I've lived on the confluence of the snake river for 40 years. sounds like your buddy loves ford but I love G.M. so it's better. you know what I mean, just pick your flavor. As far as the boat goes it comes down to depth. If your gonna run shallow well ya need jet unit but if you can get by with prop then gas mileage and performance gets better.

  7. #7
    Member Dirtofak's Avatar
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    Default

    With rising fuel costs I chose a four stroke outboard. I have a 17.5 boat with a 115 Suzuki. It is easier to push off a sandbar too. A top makes is nicer on cold days. I chose black to absorb as much heat as possible. I have passed some MISERABLE folks in open boats while riding dry and warm (no I don't have a heater which is a plus for the inboard).

    500 acre lakes can be rough at times. If you are referring to Skilak or Lake Louise remember that a flatbottom can ride VERY rough. I had to trim up and power through Lake Louise last year. I tried getting on step and it was a pounder!!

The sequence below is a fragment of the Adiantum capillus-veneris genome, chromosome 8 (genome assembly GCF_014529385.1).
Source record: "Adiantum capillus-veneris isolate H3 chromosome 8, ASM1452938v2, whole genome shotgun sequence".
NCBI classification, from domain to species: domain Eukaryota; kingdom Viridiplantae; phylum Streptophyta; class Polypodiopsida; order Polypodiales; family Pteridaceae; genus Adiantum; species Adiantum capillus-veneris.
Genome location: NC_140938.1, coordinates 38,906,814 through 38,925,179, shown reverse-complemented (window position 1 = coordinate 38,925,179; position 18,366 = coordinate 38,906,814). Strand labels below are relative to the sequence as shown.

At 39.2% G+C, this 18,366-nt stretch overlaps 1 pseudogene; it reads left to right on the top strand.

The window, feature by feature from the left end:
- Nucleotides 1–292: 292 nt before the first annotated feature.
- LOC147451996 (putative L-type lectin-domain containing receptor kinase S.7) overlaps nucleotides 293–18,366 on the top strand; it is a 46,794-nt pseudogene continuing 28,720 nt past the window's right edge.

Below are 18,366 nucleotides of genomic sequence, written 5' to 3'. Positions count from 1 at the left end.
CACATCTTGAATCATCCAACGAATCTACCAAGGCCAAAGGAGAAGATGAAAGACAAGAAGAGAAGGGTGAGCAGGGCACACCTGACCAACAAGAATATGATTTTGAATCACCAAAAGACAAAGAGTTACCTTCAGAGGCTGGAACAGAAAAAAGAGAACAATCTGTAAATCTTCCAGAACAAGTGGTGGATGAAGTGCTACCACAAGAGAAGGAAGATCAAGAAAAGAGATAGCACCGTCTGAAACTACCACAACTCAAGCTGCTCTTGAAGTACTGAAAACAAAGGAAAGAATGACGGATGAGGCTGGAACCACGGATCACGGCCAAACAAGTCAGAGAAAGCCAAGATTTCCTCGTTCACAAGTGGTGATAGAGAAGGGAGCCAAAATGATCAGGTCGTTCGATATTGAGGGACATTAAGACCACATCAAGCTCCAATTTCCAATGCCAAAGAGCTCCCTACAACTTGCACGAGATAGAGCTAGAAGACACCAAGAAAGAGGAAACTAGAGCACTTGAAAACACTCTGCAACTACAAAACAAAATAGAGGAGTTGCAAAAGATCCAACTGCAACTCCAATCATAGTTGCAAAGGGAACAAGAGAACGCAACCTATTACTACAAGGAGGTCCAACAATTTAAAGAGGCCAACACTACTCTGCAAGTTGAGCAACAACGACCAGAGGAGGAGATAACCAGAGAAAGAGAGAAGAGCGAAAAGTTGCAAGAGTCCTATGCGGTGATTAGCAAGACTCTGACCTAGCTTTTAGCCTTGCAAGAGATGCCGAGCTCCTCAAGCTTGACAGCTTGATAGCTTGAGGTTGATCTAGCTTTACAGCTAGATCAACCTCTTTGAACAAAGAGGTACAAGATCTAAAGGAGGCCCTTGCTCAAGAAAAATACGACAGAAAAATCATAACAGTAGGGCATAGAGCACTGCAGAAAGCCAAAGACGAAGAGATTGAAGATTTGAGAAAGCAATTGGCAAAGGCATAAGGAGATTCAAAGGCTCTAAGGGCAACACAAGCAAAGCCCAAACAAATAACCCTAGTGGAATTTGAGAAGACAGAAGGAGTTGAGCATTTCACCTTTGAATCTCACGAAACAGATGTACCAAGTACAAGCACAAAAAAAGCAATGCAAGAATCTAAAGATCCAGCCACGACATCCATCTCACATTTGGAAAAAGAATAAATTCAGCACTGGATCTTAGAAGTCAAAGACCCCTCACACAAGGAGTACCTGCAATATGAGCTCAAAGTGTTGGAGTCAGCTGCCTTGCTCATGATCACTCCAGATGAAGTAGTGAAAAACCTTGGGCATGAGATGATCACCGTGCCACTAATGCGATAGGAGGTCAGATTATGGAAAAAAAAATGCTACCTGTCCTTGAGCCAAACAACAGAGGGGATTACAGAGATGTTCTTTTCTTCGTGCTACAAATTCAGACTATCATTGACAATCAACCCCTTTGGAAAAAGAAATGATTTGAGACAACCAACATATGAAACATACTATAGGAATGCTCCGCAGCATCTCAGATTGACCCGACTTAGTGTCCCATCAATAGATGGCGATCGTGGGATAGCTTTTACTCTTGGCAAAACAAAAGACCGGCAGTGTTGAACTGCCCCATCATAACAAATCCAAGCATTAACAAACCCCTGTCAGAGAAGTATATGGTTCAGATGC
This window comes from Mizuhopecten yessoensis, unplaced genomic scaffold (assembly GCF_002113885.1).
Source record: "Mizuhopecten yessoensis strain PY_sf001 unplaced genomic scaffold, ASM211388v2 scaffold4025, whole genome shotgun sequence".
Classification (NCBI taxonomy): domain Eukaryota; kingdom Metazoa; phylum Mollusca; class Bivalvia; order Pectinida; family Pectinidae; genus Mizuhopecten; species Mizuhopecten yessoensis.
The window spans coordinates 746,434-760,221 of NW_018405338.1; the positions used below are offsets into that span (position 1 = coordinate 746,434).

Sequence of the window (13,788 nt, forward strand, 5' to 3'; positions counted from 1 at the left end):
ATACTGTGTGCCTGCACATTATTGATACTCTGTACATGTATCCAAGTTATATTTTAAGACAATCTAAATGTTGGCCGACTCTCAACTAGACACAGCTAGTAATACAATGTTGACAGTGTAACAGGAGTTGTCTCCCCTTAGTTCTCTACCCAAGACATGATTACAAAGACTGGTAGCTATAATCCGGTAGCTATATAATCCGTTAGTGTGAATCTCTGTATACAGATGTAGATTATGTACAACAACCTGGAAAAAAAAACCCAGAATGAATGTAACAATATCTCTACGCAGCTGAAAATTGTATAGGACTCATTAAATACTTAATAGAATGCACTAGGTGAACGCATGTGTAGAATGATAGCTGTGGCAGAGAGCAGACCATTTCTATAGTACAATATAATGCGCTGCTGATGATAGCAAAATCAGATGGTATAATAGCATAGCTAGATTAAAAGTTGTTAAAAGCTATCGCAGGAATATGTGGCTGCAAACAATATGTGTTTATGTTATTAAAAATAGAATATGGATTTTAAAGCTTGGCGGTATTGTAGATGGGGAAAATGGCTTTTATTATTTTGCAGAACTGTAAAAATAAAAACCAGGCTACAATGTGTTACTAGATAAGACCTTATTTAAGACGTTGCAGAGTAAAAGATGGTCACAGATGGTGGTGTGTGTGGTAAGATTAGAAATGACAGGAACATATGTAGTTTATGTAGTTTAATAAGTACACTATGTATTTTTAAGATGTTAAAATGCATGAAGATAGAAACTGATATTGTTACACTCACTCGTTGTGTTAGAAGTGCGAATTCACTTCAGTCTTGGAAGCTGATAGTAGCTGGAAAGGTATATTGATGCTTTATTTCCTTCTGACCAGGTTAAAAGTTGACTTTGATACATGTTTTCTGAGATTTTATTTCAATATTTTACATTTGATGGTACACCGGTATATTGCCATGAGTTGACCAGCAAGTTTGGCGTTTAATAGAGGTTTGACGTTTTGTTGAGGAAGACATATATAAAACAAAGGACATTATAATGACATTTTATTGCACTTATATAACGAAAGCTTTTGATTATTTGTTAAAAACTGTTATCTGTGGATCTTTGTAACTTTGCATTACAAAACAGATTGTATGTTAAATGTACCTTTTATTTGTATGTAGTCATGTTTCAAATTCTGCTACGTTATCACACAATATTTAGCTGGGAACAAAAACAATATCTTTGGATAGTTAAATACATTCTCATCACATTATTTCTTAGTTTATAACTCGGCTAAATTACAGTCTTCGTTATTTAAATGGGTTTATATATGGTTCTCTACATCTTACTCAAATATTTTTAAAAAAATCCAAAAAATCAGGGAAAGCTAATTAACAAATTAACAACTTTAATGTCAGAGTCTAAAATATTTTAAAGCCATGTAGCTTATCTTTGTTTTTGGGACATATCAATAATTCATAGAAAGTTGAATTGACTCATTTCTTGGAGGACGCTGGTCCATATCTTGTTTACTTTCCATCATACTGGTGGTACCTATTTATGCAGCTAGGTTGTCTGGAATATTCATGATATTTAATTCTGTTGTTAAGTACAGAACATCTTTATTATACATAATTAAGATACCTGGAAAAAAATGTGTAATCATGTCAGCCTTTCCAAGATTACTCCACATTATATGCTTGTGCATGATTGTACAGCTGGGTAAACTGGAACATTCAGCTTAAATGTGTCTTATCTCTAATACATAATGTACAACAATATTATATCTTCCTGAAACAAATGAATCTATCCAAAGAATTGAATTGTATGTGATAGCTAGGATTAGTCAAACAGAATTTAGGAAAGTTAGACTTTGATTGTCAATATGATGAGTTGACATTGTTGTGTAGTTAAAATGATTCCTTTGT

The pump will need shimming often in the silty rivers. A large fuel tank is great too. I hate carrying extra fuel in cans unless I have to.

    If I had it to do over, I would look at a 150 or 175 inboard.

  8. #8
    Member AKBighorn's Avatar
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    My boat (avatar) is a 19' Thunderjet with a 175hp Mercury Sportjet. I wanted the inboard so I didn't suffer the 30% power loss of an outboard jet. I didn't want a huge V8 and doghouse taking up floorspace. Yeah, I know its a 2 stroke but space vs weight vs performance it was the best compromise for me. As far as performance/handling an inboard with a reversing cup styled like the one on the sportjet makes it alot more manueverable. I would also be sure I had a 1/4 turn steering wheel. Top speed for my boat with a light load was right at 50mph.

  9. #9
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    Default inboard options

    There are a number of options for inboards these days.
    The newer lighter boats are powered with a Mercury 200
    hp fuel injected 2 stoke powerhead on a inboard jet .
    Faster and more efficient than an outboard but noisy
    compared to a 4 stroke outboard. The traditional inboard
    with a V 8 handles rough water better with the xtra weight
    and steeper V. Most mercury Sportjet packages are designed for shallow water running. Such as Jetcraft or
    Phantom sportjets. Note: Ford motors have not been
    available in most jet boats since 96 or 97. Harder to find some parts than GM.
    Hard to find one boat to do it all, but V 8 powered jetboat
    handles big water better. Just stay off the sandbars.

  10. #10
    Member AKBighorn's Avatar